A NBR membrane containing carbon black (36 wt.%) and di(2-ethylhexyl) phthalate (DEHP; 11 wt.%) that had been used at temperatures up to 45 C in pressurised air showed cracking after 2 years in service. Samples were aged in air at elevated temperatures and their mechanical properties were assessed by tensile testing, the glass transition temperature was obtained by DSC, and the DEHP content was determined by liquid chromatography. The loss of DEHP was controlled by the boundary conditions at low temperatures and the loss rate was constant at 90 C within a certain DEHP concentration range (8 to 11 wt.%). The presence of carbon black and DEHP made it impossible to determine oxidation products by infrared spectroscopy. Strain-at-break data were analysed in a way that enabled the effect of DEHP migration to be separated from the effect of thermal oxidation. This allowed extrapolation in both temperature and oxygen pressure domains of high temperature/low oxygen pressure data to the service conditions. The analysis showed that both DEHP evaporation and thermal oxidation had a significant impact on the strain-at-break, but that the latter was the more important. Data for the mechanical properties and the glass transition temperature indicated that oxidation was non-uniform with increasing depth in the specimens. This condition of the 4.5 mm thick samples meant that it was inappropriate to use the specimen Young's modulus for extrapolation purposes. © 2013 Elsevier Ltd. All rights reserved.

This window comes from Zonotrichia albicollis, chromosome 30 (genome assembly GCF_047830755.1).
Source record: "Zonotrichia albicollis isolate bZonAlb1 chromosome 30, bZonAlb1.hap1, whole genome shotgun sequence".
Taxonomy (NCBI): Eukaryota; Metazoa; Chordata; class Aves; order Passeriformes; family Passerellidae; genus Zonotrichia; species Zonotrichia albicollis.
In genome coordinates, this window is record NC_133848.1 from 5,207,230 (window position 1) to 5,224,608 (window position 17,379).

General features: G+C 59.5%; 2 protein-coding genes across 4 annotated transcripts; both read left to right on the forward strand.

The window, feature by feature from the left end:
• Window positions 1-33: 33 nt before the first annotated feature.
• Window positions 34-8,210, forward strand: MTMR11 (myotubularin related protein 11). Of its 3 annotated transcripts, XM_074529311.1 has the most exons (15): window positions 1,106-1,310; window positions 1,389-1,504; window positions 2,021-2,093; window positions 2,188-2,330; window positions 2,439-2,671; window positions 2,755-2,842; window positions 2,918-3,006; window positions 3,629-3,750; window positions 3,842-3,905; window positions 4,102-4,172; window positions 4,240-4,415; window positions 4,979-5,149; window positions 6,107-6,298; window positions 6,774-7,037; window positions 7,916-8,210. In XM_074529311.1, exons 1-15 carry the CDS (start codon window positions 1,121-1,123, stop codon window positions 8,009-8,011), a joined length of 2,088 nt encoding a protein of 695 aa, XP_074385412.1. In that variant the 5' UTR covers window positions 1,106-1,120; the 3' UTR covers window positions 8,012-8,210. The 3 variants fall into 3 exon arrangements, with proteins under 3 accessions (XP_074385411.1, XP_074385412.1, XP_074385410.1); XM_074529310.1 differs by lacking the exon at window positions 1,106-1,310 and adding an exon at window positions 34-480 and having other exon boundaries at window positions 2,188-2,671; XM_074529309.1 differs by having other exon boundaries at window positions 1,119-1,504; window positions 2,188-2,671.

• 5. Nestorson, A.
    et al.
    Leufven, A.
    Jarnstrom, L.
    Control of aroma permeability in latex coatings by altering the vinyl acid content and the temperature around Tg2007In: Polymer testing, ISSN 0142-9418, E-ISSN 1873-2348, Vol. 26, no 7, p. 916-926Article in journal (Refereed)
    Abstract [en]

    The mass transport of four different aroma compounds (ethyl butyrate, 1-hexanol, heptanal and limonene) through styrene-acrylate latex dispersion coatings with different amounts of vinyl acid groups has been studied using a permeation cell. The permeation test was studied above and below the glass transition temperature of the styrene-acrylate latex films in order to study the influence of changes in free volume and polymer rigidity on the aroma permeation induced by glassy-rubbery transition. An increase in the carboxylic acid content of the latices reduced the diffusivity. The solubility of all the aroma compounds tended to increase with increasing carboxylic acid groups content in the latex films, including the non-polar limonene. Other factors than polarity and chemical attraction forces including volatility and molar volume of the aroma compounds thus affected the mass transfer. Since solubility and diffusion oppose each other, the differences in permeability towards aroma compounds between the latex films were small. Below the glass transition temperature, the free volume is less, resulting in a lower mobility of the permeants and, therefore, a lower diffusivity than above the glass transition. A small increase in solubility was seen at the lower temperature, probably due to the lower volatility of the aroma compounds. © 2007 Elsevier Ltd. All rights reserved.